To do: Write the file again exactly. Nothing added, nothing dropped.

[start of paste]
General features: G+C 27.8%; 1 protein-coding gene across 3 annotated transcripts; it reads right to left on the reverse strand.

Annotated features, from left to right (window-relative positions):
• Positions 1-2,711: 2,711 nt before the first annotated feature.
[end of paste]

General features: G+C 27.8%; 1 protein-coding gene across 3 annotated transcripts; it reads right to left on the reverse strand.

Annotated features, from left to right (window-relative positions):
• Positions 1-2,711: 2,711 nt before the first annotated feature.